“And what craft do you practice, my good dwarf?” Dwalin rumbled, hardly looking up from his list. Their makeshift table was scattered with paper. Dwarves had been visiting the inn all day to put their names down; already there were more than two hundred for the journey back to Erebor.
“I –” Enna flashed Bofur a helpless look.
Bofur, standing behind Dwalin, dropped a hand on his friend’s shoulder. “I can vouch for him,” he said.
Dwalin frowned up at him, then at Enna – but acquiesced. “Very well, Mister Enna. Any family?”
Enna looked relieved. “A brother, Onna. Still a lad.”
“Pony or wagon?”
“I don’t know yet.”
“We won’t have many chances to restock, so be sure to bring supplies for a six-week journey. A wagon is best if you can come by one.”
When Enna had gone, Dwalin raised an eyebrow at Bofur, asking for an explanation.
“He’s a good dwarf,” Bofur said. “He works the upstairs at Alís’s tavern.” When Dwalin still looked blank, Bofur coughed and said, “Er, he provides services of a… discreet nature.”
“Oh!” said Dwalin. “He’s a whore then?”
Bofur paused, blinking at him.
“I made use of one once, if you’ll remember,” Dwalin grumbled. “I know it’s not just humans who do such things.” He scratched out a note on the manifest. “Dori will be pleased.”
Dwalin tilted his head at Bofur thoughtfully. “Sometimes I forget you weren’t born in Erebor,” he grunted.
Bofur waited patiently.
“Before Erebor fell, Dori was a courtesan for the royal court.”
Bofur stared at him. “Dori?”
“He was considered quite handsome in his youth,” Dwalin said, shrugging. “Still is, to some.”
“Dori?!” Bofur sputtered.
Dwalin grinned. “You do not agree?”
“I – he’s lovely, of course he is – I just can’t imagine –” Bofur paused. “You said he’d be pleased,” he said suspiciously.
“Yes. He keeps getting propositions and turning them down, and I heard him say to Nori that he wished some of the dwarves who came back to Erebor were interested in that line of work.”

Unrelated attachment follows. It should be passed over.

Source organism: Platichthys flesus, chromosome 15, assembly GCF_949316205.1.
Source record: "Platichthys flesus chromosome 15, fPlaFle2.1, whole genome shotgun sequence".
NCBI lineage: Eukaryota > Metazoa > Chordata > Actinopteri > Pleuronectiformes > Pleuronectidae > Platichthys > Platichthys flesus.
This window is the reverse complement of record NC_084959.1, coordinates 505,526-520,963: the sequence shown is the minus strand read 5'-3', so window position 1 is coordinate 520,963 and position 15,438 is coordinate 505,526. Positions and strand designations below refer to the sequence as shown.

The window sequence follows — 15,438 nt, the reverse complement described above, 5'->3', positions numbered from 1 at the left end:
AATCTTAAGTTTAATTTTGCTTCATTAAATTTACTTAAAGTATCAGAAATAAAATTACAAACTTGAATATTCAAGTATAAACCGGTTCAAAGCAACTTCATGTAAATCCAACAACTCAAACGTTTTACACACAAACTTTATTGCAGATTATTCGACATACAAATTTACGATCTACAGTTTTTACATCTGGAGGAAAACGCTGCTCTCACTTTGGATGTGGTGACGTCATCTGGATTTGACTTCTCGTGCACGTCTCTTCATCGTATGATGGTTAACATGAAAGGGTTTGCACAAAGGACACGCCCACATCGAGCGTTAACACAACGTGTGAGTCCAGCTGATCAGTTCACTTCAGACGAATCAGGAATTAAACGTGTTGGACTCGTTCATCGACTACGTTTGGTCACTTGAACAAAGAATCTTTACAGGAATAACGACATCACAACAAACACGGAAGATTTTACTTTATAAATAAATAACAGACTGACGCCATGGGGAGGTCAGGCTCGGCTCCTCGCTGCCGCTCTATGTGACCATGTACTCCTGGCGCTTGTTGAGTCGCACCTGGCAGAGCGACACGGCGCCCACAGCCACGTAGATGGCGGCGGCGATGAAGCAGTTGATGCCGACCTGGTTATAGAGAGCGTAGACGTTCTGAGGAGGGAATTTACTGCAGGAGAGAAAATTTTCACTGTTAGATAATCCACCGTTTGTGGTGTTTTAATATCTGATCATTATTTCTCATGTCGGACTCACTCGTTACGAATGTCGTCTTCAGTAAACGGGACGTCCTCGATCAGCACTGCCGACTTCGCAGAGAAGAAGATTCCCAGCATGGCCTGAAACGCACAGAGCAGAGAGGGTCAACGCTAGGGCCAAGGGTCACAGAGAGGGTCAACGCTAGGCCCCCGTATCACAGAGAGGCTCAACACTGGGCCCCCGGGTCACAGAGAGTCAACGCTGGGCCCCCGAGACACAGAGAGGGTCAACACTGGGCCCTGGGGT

“Well bless my beard,” Bofur said, shaking his head in amazement. “I’d never have guessed.” But he furrowed his brow, finally putting some things together in his head, and he turned wide eyes on Dwalin. “King Dain?!” he demanded.
Dwalin looked surprised, but then his eyes twinkled. “Of course, I can neither confirm nor deny who the King takes to his bed. But I can tell you he doesn’t share those that he does.”
“By Mahal!” Bofur murmured. Dori…
“I think Dori’s quite pleased with the arrangement, actually,” said Dwalin. “Of course, Dain will have to marry soon and that will put an end to it.”
“But Dori – he’s so proper – so fussy –”
Dwalin shrugged. “Maybe the King likes to be fussed over. In any case, Dori will be glad to have somewhere to send his unwanted suitors.”
“Uh, I don’t think Enna is quite what you might call a courtesan,” Bofur warned. “He’s, er, served a very different class of people here in Ered Luin.”
“If he’d like to move up in the world, the position is open. He’s pretty enough, isn’t he?”
Bofur raised an eyebrow. “You’re a better judge of what the upper classes think is pretty,” he teased.
“You think him pretty,” Dwalin said gently, and Bofur blushed. Trust Dwalin to notice that he hadn’t returned to the inn last night, and to go looking for him.
“I think he reminds me of Bombur,” said Bofur. When Dwalin blanched, he chuckled and added, “And I didn’t take him to bed, so you needn’t look so appalled.”
Dwalin gave him a smile that was pure sunshine, leaving Bofur reeling a bit.
He thought of declaring then – of dragging Dwalin somewhere private and asking permission to kiss him senseless – but another family of dwarves was approaching their table, and within two days they’d be on the road. Dwalin deserved a proper courtship, not one conducted in snatched moments between duties to the caravan.
And, well, if Dwalin refused… Bofur would rather be home and have a place to hide and nurse his wounds.